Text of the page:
Doctors accuse Britain’s first medical cannabis clinic of making unfounded claims over pain relief
- The private Medical Cannabis Clinic (MCC) opened in Manchester last week
- Further branches are scheduled for Birmingham and London’s Harley Street
- Doctors now claim the drugs pain-relieving qualities have been exaggerated
Britain’s first dedicated medical cannabis clinic has been accused by doctors of making unfounded claims for the drug’s pain-relieving qualities.
The private Medical Cannabis Clinic (MCC) opened in Manchester last week amid complaints that patients have been denied access to the drug by the NHS. Further branches are scheduled for Birmingham and London’s Harley Street.
The MCC website claims the drug can help with chronic pain, but guidelines issued by the Royal College of Physicians state ‘there is no robust evidence’ for such use.
Medical Cannabis Clinic (MCC) opened in Manchester last week amid complaints that patients have been denied access to the drug by the NHS
And yesterday Dr Barry Miller, dean of the Faculty of Pain Medicine, said: ‘We are aware that clinics are being established in the UK by companies with a direct financial interest in cannabinoids.
‘The faculty is deeply concerned by this development which appears in contrast to the very limited data available on the use of cannabinoids for pain management and that these clinics are being introduced before the findings of research being undertaken by the National Institute for Clinical Excellence are published.’
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In a letter to The Times newspaper last year, more than 150 leading pain specialists expressed concern about prescribing cannabis for pain.
The Mail on Sunday can reveal that European Cannabis Holdings, the parent company of the MCC, runs a self-styled Academy Of Medical Cannabis.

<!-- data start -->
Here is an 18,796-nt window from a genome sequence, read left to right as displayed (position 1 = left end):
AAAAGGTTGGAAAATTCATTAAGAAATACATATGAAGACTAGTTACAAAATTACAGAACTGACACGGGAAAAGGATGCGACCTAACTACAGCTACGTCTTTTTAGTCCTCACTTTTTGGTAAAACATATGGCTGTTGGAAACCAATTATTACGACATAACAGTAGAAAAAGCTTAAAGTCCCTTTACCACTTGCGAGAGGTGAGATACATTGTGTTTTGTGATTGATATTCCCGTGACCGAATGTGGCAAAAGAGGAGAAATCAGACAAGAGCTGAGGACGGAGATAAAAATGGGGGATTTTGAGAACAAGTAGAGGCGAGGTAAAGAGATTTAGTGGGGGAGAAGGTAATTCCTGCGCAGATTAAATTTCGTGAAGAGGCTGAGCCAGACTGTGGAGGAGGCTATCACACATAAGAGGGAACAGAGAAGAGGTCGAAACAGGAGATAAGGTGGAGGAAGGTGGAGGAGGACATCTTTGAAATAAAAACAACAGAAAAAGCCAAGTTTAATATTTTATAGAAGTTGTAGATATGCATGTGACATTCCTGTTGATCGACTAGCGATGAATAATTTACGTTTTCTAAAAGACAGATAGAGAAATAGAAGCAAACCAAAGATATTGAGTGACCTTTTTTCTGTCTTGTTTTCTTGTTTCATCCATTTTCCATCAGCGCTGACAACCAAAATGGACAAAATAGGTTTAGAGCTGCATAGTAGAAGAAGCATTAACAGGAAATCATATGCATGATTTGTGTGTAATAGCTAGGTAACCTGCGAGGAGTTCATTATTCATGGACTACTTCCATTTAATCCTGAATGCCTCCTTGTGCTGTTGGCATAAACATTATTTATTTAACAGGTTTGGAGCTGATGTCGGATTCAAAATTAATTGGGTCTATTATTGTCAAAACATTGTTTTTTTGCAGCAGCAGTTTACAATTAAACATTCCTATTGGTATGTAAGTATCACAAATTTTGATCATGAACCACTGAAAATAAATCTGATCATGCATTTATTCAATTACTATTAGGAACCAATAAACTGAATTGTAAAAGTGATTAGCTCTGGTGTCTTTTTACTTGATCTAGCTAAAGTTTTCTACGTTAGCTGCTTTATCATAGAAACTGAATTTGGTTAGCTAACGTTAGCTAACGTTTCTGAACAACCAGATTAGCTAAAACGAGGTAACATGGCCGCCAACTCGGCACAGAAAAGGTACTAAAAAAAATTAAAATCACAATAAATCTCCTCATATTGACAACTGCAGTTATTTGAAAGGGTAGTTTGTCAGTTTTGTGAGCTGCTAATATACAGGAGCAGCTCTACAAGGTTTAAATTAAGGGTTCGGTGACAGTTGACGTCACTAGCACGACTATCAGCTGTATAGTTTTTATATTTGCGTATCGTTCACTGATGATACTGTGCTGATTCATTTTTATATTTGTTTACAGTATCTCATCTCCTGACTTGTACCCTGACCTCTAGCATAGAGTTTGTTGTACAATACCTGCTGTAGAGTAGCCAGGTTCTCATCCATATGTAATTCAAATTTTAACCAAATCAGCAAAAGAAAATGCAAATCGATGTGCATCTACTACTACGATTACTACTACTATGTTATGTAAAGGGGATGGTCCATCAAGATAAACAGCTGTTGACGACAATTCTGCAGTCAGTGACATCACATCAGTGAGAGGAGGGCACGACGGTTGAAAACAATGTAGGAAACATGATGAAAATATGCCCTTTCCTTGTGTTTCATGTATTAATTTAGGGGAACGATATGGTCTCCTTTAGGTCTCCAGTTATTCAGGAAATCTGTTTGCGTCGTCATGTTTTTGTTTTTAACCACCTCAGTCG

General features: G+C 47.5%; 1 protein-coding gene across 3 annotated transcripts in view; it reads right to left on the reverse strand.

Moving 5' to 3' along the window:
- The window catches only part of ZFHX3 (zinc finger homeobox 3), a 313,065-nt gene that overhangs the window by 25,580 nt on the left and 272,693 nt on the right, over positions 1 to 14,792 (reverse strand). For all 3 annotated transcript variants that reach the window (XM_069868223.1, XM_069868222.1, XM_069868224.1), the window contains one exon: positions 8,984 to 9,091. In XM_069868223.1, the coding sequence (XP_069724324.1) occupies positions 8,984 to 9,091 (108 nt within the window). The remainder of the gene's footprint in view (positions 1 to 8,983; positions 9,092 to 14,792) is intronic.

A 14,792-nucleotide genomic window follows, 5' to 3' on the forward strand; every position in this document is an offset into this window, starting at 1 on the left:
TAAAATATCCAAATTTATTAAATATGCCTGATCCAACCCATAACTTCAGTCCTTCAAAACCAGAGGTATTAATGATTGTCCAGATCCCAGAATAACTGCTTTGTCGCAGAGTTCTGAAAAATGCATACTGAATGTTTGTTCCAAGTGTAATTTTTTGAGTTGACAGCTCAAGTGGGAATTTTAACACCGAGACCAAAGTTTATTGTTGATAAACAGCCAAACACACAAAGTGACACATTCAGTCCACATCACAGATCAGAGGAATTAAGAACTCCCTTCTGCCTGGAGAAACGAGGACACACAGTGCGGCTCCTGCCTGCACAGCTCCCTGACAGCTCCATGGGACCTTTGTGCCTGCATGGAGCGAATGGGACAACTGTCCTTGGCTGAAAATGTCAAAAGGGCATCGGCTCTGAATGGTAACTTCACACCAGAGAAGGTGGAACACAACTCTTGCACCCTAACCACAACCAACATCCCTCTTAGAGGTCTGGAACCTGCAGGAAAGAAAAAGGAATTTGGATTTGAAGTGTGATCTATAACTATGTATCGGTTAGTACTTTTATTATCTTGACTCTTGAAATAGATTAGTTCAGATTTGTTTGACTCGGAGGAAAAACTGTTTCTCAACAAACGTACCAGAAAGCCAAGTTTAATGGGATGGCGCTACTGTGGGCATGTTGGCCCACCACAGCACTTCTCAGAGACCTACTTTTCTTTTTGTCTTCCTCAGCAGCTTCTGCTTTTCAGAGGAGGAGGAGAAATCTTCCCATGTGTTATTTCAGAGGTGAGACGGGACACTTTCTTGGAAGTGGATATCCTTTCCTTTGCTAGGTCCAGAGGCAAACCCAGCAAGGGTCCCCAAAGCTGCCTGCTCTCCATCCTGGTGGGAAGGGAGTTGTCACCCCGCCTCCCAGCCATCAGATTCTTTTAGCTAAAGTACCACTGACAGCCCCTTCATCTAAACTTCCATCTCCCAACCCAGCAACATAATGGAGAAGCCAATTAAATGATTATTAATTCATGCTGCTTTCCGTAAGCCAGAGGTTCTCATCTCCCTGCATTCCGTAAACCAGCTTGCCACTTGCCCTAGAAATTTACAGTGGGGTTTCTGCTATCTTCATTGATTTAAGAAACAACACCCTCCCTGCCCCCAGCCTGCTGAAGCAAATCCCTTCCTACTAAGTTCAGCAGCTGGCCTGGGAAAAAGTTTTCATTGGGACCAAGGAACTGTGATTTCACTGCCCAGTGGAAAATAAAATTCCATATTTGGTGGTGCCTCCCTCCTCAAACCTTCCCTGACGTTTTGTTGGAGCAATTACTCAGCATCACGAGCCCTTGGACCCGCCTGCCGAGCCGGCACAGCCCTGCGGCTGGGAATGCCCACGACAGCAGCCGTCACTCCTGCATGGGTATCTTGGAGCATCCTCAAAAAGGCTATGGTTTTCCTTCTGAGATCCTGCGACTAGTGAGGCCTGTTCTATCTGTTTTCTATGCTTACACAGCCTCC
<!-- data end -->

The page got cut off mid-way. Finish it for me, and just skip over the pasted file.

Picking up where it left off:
Drinks help pot users cheat tests
Dozens of ‘cleansing’ drinks that help cannabis users to cheat urine tests are on sale in the UK.
The supplements contain chemicals that flush cannabis toxins out of the body, allowing users to hide their use of the drug if their urine is tested by police or employers. One drink called Ultimate Detox, made by an Edinburgh-based firm of the same name, costs £30 and is marketed with the slogan, ‘Never worry about a drugs test again!’
Critics last night accused manufacturers of helping cannabis users to break the law. Tory MP Craig Mackinlay, chairman of an all-party parliamentary group investigating the effects of cannabis on the brain, said: ‘The open availability of these drinks on the market is deeply worrying.’
Ultimate Detox did not respond to request for comment last night.
It lists smoking joints and eating sweets laced with the drug as ways of ‘medicating’ for various health conditions.
The academy is presented as offering doctors impartial advice about how cannabis can be used to treat people with pain, epilepsy and other conditions.
Its website features videos fronted by Dr Edmund Bonikowski, a GP and rehabilitation specialist, who cites studies in which patients with neurological problems smoked cannabis with favourable results.
But it has been condemned for failing to fully outline potential dangers. Sam Ahmedzai, professor emeritus of palliative care at Sheffield University, claimed suggesting people smoke joints for pain relief was ‘misleading and irresponsible’.
The academy insists it does not encourage smoking cannabis, saying: ‘From a medical point of view this cannot be recommended.’
The MCC’s clinical director is neurologist Professor Mike Barnes. Last night, he said patients would not automatically be given cannabis and they would have to be referred by a GP or hospital consultant.
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